Challenging "category"--i.e., questioning the validity and reliability of coding reality (or "identity") by means of any arbitrary system--constitutes a recurrent motif in late 20th century Canadian writing. All such categories--place, race, gender, sexuality--were viewed as social or intellectual "constructs" rather than as intrinsic or absolute truths. All biases, including racism and sexism, were shown to depend on the rhetorical and attitudinal categories "Other" and "Abnormal." Anne CARSON, for instance, in her verse novel Autobiography of Red (1998), adapted the Greek classics into an absorbing and fragmented metaphoric tale about myth and the idea of the monstrous. Barbara GOWDY's work characteristically focuses on the "abnormal," pushing the category to absurd extremes. George Bowering's self-reflexive Burning Water challenges "history" by emphasizing the artifice of the text it's written in. The poetry of Lynn CROSBIE interrogates "standard" literary topics and language. Michael Turner's The Pornographer's Poem (1999) is structured as a formal interrogation (perhaps judicial, perhaps ethical) in order to question the easy application of social labels. Dionne BRAND's No Language is Neutral (1990) deconstructs colonial oppression. Lillian ALLEN writes in dub, undercutting "standard" language. Mary Meigs, Daphne Marlatt, Shyam SELVADURAI, John Barton, Andy Quan, Ian Iqbal Rashid all question "heteronormativity" by reclaiming the ordinariness of being gay (LGBT equal rights were affirmed in Canadian law following test cases in 1985 - See HOMOSEXUALITY).
Writers who re-engaged with sexual identity, or with race, nature, urban life, or ethnic history were not limited by single topics; their poems, plays, and fictions generally crossed categories of subject, and of form. Often autobiography and fiction overlap. Hence Selvadurai deals with sexual identity within the context of an ethnic minority; Denise CHONG, SKY LEE and Hiromi GOTO all probe the suppressed (matrilineal) side of their (respective) Chinese and Japanese heritage, retrieving the past but also exploring female identity; Nino RICCI, Moyez G. VASSANJI, Michael Ondaatje, Rohinton MISTRY, and Wayson CHOY all address the political interests, commitments, and aspirations of immigrant societies, but also dispute the validity of racial and cultural stereotypes. Mistry's interconnected story sequence, Tales from Firozsha Baag (1987), captures scenes of varied life in a Bombay housing complex, then layers a Toronto apartment building overtop it. Neil BISSOONDATH's stories (as in Digging Up the Mountains, 1987) recurrently draw on his familiarity with Trinidad, while his non-fiction Selling Illusions (1994) openly criticizes what he calls the "cult of multiculturalism." Writing that turned to historical and AUTOBIOGRAPHICAL forms and settings to explore the present, in short, tended in practice to isolate the origins of uncertainty. Such inquiries lead to the conclusion that, despite the conservatism of the decade, "solutions" proved to most people to be illusory. The "natural condition," in other words, seemed more to be one involving uncertainty, rather than fixed truth; multiplicity and change rather than uniformity.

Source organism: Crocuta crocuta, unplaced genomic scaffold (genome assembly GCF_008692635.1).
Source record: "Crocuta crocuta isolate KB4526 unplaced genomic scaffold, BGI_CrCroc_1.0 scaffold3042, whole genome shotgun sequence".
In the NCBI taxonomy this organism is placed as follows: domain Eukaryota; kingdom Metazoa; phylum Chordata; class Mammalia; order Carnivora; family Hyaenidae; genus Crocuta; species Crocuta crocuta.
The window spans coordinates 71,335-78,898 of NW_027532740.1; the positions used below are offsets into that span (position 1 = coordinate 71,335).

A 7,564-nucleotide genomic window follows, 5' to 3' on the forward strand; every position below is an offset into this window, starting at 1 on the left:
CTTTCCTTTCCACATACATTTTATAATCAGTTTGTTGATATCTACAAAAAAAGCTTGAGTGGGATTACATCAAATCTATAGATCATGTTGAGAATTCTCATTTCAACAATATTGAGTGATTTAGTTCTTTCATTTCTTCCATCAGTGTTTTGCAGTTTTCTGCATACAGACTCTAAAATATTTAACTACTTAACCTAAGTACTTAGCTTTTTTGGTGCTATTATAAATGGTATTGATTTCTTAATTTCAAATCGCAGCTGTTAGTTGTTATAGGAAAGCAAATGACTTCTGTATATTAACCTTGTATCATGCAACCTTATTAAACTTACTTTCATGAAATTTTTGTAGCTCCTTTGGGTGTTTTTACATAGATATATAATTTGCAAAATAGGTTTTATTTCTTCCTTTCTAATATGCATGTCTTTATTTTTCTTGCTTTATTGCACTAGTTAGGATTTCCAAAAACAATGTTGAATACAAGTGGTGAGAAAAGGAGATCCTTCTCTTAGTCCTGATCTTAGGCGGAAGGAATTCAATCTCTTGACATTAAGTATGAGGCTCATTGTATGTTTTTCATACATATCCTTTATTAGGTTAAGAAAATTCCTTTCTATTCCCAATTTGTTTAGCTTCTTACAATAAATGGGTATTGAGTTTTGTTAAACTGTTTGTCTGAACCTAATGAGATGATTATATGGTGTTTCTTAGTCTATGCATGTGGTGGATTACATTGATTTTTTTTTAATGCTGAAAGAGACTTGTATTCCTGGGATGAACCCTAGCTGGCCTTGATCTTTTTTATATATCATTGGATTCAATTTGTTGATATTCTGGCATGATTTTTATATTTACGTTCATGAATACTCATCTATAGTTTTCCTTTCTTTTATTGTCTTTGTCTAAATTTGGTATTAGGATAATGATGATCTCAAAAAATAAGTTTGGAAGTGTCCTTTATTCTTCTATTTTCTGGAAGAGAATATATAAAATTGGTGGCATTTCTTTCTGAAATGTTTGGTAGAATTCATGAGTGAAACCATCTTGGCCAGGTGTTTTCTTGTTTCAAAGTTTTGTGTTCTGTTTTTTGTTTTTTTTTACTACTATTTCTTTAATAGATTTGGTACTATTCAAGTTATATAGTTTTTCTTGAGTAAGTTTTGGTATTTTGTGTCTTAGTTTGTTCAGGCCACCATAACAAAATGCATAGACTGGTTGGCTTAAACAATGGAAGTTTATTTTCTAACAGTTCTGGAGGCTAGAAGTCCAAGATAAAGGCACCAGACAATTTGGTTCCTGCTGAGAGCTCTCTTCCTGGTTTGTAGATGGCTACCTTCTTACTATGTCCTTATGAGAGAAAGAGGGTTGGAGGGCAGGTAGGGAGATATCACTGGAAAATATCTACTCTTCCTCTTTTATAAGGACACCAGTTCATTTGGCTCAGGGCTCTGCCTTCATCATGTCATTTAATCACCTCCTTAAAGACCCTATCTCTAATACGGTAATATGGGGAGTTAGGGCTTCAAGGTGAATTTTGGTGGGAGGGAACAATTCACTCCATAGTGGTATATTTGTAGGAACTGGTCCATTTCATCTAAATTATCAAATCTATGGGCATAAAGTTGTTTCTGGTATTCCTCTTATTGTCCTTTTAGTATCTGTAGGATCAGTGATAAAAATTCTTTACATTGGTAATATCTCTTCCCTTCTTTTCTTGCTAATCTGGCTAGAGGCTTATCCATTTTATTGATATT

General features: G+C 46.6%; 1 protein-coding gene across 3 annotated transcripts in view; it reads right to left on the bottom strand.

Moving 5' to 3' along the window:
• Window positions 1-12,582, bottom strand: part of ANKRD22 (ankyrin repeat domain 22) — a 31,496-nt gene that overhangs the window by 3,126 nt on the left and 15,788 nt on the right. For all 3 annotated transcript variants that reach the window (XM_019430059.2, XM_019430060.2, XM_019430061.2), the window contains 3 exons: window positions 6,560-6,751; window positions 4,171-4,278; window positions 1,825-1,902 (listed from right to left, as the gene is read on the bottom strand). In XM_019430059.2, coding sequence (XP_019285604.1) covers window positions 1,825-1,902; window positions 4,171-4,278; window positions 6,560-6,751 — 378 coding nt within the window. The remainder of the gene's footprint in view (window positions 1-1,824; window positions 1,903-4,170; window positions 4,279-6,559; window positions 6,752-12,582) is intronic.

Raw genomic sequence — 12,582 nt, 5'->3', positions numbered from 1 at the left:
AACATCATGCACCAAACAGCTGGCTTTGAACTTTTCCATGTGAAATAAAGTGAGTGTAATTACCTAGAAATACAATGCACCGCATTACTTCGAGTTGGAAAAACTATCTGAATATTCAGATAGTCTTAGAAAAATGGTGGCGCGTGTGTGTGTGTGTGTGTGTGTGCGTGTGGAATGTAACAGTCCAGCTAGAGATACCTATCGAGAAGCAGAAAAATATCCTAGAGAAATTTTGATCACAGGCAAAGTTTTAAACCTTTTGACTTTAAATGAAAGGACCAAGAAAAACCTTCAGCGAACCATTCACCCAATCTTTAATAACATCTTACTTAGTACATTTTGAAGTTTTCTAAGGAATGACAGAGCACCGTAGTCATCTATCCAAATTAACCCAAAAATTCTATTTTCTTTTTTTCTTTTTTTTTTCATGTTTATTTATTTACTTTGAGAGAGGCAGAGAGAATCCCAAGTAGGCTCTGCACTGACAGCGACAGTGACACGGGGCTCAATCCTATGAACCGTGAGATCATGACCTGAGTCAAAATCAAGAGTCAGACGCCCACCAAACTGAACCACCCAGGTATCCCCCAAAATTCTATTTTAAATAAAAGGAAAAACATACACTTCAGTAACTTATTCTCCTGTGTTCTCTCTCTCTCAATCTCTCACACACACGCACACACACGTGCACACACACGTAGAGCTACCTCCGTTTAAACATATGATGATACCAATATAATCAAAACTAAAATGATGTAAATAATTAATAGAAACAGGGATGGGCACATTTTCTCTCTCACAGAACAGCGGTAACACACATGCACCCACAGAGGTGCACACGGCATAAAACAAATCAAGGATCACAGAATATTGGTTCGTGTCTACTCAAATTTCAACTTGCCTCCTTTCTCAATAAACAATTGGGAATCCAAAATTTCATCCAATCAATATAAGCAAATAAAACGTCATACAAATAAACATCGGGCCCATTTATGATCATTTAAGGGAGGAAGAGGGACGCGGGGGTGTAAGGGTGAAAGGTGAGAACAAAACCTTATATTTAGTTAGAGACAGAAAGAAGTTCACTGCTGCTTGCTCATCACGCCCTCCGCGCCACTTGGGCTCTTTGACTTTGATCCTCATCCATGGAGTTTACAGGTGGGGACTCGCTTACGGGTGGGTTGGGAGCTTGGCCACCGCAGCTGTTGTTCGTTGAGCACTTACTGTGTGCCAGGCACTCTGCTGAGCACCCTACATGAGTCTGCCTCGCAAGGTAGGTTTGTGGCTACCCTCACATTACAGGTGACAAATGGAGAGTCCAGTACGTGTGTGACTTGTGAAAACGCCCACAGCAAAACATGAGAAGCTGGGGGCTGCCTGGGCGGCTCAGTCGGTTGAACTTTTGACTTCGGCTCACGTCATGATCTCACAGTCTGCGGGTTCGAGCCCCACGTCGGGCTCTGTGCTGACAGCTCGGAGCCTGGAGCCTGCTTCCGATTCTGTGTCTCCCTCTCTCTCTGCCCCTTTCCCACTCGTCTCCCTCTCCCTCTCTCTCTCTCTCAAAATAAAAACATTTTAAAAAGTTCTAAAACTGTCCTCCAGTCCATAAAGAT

See alsoLITERATURE IN ENGLISH; LITERATURE IN ENGLISH: LANGUAGE AND LITERARY FORM; LITERARY HISTORY IN ENGLISH 1620-1867; LITERARY HISTORY IN ENGLISH 1867-1914; LITERARY HISTORY IN ENGLISH 1914-1940; LITERARY HISTORY IN ENGLISH 1940-1960; LITERARY HISTORY IN ENGLISH 1960-1980; LITERARY HISTORY IN ENGLISH IN THE 21ST CENTURY.